Packard didn't always provide model application as a subheading, either, but I always tried to extrapolate that from articles so afflicted.

Also, sometimes they advised of "All Models", but when that was merely implied, I tagged it as "(all models)". However, using the Advanced Search function, here, you have to select "EXACT MATCH" to get all the results to come up for the keywords "all models", However, you literally get ALL of them - regardless of Series/chassis/body. It may be that only Kevin and I know how huge the collective master file is for the Service Index.

I have a gut feeling that there may not 100% solution to this. Anything less than 100% could leave relevant articles out of the result, but we don't want to overwhelm the user with superfluous results, either.

For example, what might have been applicable to all models in 1937, might not be so in 1956. That's why I organized entries into groups of related years/Series - much like the parts books and service manuals.

Thinking about what Don offered up, it just might be possible to branch the search into some sort of filter on year/Series, by extrapolating that from the supplied keywords, provided the user specifies a chassis or body number, but it could be a lot of work - and the devil is in the details.

Perhaps a dedicated, more specific, search function is in order for this index.

Posted on: 3/23 8:08
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Re: Website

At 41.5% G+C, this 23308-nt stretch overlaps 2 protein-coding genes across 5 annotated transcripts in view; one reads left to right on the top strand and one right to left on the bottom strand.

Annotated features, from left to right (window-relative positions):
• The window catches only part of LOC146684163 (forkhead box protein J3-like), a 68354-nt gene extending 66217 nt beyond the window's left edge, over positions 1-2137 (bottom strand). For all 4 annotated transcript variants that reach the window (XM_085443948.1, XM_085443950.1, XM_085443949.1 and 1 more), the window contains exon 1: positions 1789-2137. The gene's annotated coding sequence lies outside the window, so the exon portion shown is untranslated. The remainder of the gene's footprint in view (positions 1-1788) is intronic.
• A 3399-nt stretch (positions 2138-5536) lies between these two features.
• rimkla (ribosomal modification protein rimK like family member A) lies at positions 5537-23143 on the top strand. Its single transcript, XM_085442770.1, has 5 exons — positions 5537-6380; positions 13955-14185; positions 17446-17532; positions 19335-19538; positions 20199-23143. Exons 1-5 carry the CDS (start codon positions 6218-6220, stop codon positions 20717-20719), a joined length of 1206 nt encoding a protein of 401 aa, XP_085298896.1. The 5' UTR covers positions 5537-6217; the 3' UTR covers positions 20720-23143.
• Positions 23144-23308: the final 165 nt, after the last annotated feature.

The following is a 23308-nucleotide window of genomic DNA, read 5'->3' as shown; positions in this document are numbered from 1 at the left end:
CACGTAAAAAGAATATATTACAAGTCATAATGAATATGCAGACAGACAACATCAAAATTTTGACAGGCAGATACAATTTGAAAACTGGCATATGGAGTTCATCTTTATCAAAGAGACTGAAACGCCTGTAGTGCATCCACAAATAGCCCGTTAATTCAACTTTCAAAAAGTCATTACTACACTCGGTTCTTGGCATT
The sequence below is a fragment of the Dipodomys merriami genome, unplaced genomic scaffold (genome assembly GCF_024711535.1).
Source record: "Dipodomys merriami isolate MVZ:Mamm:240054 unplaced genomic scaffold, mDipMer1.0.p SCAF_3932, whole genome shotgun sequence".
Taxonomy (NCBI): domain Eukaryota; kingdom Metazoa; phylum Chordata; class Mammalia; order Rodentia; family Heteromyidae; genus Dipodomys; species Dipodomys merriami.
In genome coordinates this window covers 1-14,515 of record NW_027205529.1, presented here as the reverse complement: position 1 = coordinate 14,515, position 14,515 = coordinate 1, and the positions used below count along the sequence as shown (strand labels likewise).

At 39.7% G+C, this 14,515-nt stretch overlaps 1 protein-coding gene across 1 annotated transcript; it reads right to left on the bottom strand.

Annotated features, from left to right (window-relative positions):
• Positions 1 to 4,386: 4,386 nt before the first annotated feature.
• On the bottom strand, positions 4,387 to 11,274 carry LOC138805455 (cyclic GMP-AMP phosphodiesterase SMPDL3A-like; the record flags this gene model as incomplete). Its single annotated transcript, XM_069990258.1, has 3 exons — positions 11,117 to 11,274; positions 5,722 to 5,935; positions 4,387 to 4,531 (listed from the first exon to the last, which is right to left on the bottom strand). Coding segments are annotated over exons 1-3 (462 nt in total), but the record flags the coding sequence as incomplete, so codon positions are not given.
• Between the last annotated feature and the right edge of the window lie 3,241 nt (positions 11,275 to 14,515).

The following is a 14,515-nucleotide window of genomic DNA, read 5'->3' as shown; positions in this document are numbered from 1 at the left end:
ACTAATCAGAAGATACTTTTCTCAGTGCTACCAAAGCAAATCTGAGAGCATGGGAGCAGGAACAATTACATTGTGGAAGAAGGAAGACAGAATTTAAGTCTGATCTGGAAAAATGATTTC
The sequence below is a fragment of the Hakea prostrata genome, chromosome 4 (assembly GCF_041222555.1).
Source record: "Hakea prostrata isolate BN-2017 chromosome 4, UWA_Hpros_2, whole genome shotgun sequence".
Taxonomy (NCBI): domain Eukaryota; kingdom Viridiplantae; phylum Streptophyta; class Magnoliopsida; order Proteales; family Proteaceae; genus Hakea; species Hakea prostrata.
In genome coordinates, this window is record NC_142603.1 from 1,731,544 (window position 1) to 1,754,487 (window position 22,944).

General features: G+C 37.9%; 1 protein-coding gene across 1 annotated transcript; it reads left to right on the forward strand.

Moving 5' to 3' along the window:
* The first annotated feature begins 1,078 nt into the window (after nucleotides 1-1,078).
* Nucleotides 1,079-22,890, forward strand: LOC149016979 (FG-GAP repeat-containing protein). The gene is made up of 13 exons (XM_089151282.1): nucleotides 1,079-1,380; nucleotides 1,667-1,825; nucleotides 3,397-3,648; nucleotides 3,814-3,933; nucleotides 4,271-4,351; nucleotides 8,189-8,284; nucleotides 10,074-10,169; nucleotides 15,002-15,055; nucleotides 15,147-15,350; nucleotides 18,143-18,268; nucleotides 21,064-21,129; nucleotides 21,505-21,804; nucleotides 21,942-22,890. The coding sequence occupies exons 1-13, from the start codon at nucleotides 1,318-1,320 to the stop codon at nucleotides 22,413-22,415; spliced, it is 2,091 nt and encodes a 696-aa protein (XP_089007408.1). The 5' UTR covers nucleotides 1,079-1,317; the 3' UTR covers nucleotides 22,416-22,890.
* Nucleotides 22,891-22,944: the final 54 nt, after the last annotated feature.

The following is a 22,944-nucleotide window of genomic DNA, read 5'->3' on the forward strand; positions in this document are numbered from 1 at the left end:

#10
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BH
One problem that I see with searching the Service Indices by application is the way that I coded this, which is an extension/refinement of the factory's approach.

For example, if you search for articles pertaining to a 1956 Clipper Custom (Chassis 5660), the results only include those articles which specifically show "5660" in the corresponding application field.

However, there could be other articles that actually apply, but are omitted from the results because they are coded "56th" - for all models that year/Series. Some may be coded "(all models)" - for all years/Series. A little tweaking of code might help pick those up.

However, as diligently as I worked to keep a uniform approach to application information over all the years and formats of these publications, it seems like it could be very difficult to get the results to include a range of Series, such as 24th-56th.

Posted on: 3/22 18:28